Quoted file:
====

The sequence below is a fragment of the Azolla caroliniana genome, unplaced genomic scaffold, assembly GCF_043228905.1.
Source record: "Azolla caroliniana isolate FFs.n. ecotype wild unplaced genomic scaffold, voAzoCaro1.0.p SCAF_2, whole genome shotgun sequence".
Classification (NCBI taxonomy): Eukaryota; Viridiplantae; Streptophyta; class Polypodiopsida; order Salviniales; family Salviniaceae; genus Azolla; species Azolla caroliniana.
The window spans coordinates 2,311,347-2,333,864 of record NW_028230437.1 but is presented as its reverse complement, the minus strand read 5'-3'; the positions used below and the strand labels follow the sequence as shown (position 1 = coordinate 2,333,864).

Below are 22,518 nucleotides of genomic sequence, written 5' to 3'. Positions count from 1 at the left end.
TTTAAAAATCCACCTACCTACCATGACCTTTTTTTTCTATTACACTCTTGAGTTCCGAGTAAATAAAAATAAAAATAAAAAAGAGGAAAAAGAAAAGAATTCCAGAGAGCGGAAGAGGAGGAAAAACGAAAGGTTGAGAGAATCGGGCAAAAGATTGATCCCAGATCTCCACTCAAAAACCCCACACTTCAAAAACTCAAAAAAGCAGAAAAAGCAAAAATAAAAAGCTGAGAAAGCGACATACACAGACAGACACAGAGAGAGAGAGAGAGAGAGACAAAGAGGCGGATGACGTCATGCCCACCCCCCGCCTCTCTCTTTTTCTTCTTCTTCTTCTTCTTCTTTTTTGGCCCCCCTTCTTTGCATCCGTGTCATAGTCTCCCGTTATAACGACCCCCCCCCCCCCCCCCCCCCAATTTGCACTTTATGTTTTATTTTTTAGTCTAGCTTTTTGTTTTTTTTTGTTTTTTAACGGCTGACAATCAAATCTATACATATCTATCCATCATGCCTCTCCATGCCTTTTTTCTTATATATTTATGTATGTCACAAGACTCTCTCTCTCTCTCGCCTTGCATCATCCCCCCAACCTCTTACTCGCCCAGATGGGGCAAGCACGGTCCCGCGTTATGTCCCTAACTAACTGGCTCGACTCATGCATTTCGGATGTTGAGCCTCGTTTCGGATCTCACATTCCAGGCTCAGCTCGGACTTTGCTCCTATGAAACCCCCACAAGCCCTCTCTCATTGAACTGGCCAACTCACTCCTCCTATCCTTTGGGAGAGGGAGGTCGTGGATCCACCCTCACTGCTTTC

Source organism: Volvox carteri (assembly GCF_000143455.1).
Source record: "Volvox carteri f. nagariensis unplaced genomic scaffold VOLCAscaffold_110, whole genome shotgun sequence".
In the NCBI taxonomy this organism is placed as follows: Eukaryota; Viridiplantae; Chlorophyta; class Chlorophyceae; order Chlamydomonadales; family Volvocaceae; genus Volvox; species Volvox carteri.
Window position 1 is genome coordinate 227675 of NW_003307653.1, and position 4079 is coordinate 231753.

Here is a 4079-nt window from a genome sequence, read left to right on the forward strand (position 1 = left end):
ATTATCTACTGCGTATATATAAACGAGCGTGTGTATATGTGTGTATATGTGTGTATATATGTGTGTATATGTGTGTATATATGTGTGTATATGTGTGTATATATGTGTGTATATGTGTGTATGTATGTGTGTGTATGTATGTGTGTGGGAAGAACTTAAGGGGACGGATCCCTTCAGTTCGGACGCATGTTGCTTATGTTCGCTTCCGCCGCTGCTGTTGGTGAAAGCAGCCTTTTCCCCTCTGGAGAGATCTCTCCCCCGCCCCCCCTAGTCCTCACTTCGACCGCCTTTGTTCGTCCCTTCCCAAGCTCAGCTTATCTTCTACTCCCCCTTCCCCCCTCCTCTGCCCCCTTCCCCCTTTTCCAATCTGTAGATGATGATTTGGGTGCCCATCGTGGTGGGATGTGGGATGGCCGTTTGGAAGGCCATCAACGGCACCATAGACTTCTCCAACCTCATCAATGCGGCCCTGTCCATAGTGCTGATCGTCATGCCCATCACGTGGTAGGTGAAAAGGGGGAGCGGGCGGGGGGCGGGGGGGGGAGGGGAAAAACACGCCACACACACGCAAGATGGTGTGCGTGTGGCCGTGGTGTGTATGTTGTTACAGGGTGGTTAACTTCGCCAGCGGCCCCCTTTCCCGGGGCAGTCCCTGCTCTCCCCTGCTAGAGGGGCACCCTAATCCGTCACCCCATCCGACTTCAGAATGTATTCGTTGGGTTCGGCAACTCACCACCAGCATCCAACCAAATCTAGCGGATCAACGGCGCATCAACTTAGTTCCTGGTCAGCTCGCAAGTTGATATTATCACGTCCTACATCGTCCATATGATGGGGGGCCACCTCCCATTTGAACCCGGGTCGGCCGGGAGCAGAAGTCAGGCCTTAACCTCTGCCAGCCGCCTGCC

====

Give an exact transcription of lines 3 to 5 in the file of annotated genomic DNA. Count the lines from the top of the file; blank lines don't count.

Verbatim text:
Classification (NCBI taxonomy): Eukaryota; Viridiplantae; Streptophyta; class Polypodiopsida; order Salviniales; family Salviniaceae; genus Azolla; species Azolla caroliniana.
The window spans coordinates 2,311,347-2,333,864 of record NW_028230437.1 but is presented as its reverse complement, the minus strand read 5'-3'; the positions used below and the strand labels follow the sequence as shown (position 1 = coordinate 2,333,864).

Below are 22,518 nucleotides of genomic sequence, written 5' to 3'. Positions count from 1 at the left end.